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Type made of wood.

by David Shields. Average Reading Time: almost 4 minutes.

The following entry was originally published in John Luther Ringwalt’s 1871 American Encyclopedia of Printing1. Ringwalt describes the early production process employed by Darius Wells, the first wood type manufacturer, and details an important distinction between the wood type templates of William Leavenworth and those of Edwin Allen. Most interestingly Ringwalt explicitly names the first recorded competitor to Darius Well in 1830.

Wood Type — Type made of wood; generally of cherry, cut end-wise; nearly every imaginable size, from two- or three-line Pica, up to one-hundred-and-fifty-line Pica, and of a great variety of shapes and designs, being now manufactured in the United States. The only establishments now in active operation in this country are those of W.H. Page & Co., of Greenville, Connecticut. and Vanderburgh, Wells & Co., of New York, which not only supply the home demand, but also export large quantities to Europe. The Monthly Review says that the first font of wood type cut on the section of the wood was made in 1827, when Darius Wells, a New York printer, after making several fonts for his own use, commenced manufacturing wood-type as a distinct business. The tools, patterns, and processes used by him at first were of the most primitive kind. The simple slide-rest and chuck were employed to reduce the wood to an equal height; and first paper, then sheet brass, and afterwards cast-brass patterns with raised outline, were successively used to secure the delineation of letters upon the face of the blocks. Then, to cut away the surplus wood (outside and counters) the mallet, gouge and chisel, and finally the more delicate chisels, gravers and files, were used in finishing up the face of the type.
     Soon another improvement was invented by Mr. Wells. It was the application of a revolving, vertical spindle, carrying a cutter, by which the surplus wood was speedily and neatly cut away. To this process Mr. Wells gave the technical term of routing, a term now universally known among printers and wood-engravers.
     It will be seen that the process of turning down blocks to an even height for type would be equally adapted to preparing blocks for wood-engravers and stereotypers. This also was soon adopted by them, and this may properly be denominated an era in the progress of that kindred art. Hitherto each wood engraver had been content to purchase of the dealer in boxwood, a log, which he usually took to a cabinetmaker, by whom a slice was sawn off and planed down as well as it could be. But it would so happen, in many instances that these blocks would be thinner on one side than the other, and defy the best skill the printer, by overlays or underlays to do justice to the engravings.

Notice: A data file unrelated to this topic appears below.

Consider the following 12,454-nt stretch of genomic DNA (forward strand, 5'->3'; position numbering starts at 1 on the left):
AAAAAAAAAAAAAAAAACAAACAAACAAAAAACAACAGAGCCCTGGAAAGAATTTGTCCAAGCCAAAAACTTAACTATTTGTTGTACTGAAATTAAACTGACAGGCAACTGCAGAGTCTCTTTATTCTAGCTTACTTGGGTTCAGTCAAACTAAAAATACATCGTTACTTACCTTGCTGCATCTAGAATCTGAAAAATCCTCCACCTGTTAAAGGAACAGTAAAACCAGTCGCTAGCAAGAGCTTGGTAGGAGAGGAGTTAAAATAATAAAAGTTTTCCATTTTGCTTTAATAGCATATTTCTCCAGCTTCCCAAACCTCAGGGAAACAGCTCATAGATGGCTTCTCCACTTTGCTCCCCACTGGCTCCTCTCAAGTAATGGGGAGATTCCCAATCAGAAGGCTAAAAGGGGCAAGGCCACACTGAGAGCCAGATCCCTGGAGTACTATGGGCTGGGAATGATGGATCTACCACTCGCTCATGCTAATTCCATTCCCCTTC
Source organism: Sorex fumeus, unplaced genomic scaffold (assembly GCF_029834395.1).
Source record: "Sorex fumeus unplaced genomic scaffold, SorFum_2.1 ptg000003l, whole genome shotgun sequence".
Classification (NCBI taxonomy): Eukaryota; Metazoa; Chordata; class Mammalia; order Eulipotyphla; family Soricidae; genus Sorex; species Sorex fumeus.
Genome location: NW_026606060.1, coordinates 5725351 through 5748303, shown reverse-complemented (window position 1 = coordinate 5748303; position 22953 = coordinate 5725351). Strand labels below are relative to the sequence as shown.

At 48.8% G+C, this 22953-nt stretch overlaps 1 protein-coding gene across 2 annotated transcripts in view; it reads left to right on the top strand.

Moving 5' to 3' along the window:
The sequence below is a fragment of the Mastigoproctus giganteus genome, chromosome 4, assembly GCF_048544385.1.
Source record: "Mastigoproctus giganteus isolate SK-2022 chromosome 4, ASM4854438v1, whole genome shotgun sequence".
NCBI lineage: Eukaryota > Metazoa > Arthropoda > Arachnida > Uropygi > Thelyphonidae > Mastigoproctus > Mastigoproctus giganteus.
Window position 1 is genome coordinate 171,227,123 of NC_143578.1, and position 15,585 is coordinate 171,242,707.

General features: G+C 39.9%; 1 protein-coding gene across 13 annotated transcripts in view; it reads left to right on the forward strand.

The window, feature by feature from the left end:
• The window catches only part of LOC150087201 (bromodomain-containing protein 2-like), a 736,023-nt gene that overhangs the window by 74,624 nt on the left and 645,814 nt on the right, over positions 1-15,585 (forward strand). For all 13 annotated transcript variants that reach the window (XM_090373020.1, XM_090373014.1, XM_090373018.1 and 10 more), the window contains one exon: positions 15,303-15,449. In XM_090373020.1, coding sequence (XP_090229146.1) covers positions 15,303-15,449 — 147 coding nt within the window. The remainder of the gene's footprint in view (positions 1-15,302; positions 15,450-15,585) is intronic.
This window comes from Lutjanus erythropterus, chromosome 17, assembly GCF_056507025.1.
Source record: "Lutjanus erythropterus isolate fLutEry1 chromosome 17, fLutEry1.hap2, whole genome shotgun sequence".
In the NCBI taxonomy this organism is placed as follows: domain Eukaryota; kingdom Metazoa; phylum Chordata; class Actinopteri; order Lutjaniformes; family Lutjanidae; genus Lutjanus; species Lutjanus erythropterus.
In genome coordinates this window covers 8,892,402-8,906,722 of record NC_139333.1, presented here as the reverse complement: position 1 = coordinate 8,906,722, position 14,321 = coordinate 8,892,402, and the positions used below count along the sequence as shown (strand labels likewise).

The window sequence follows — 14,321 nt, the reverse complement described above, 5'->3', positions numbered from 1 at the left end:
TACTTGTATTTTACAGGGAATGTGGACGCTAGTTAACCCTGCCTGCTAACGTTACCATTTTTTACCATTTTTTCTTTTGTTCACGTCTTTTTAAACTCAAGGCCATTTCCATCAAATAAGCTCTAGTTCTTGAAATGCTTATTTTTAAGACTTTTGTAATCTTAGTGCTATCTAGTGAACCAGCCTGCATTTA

The blocking of stereotype plates upon blocks thus prepared, for like reasons, immediately followed, thus every branch connected with the printing-business fully participated in this improvement.
     No young printer, who now witnesses the use of wood type, and is accustomed to turn the ample pages of the existing wood type specimen books, can appreciate the difficulties which at time stood in the way of an introduction of hitherto untried article. A few individuals only could at first be found who would venture to their use. But the great consequent superiority their posters, soon compelled others to imitate their example, and thus the use of wood type soon became universal.
     About the year 1830, an Englishman named John Lomax, became a competitor with Mr. Wells, so far as to make regular fonts of type on side-wood, but they never attained much popularity. In 1834, William Leavenworth commenced the manufacture of wood type, in Allentown, New Jersey. He was a man of decided genius; but not being a practical printer, he did not succeed in giving his type all the requisite qualities, and he finally disposed of his business to Mr. Wells. He introduced the pentagraph [sic.] {pantograph}, which was a most important improvement, both for marking and routings, as it obviated the necessity of making patterns for every size, as formerly.
     The next effort to manufacture wood type, after that of Mr. Leavenworth, was by Mr. Allen, of Norwich, Conn., who copied the most of Mr Leavenworth’s methods, except that of facing the wood. The only characteristic difference, perhaps, was that, instead of the grooved pattern of the former, Mr Allen adopted a raised pattern being of easier execution.

This entry and the entire American Encyclopedia of Printing can be found archived online.

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  1. Ringwalt, John Luther. American Encyclopædia of Printing. Philadelphia: Menamin & Rinwalt, 1871. pg 502–503 /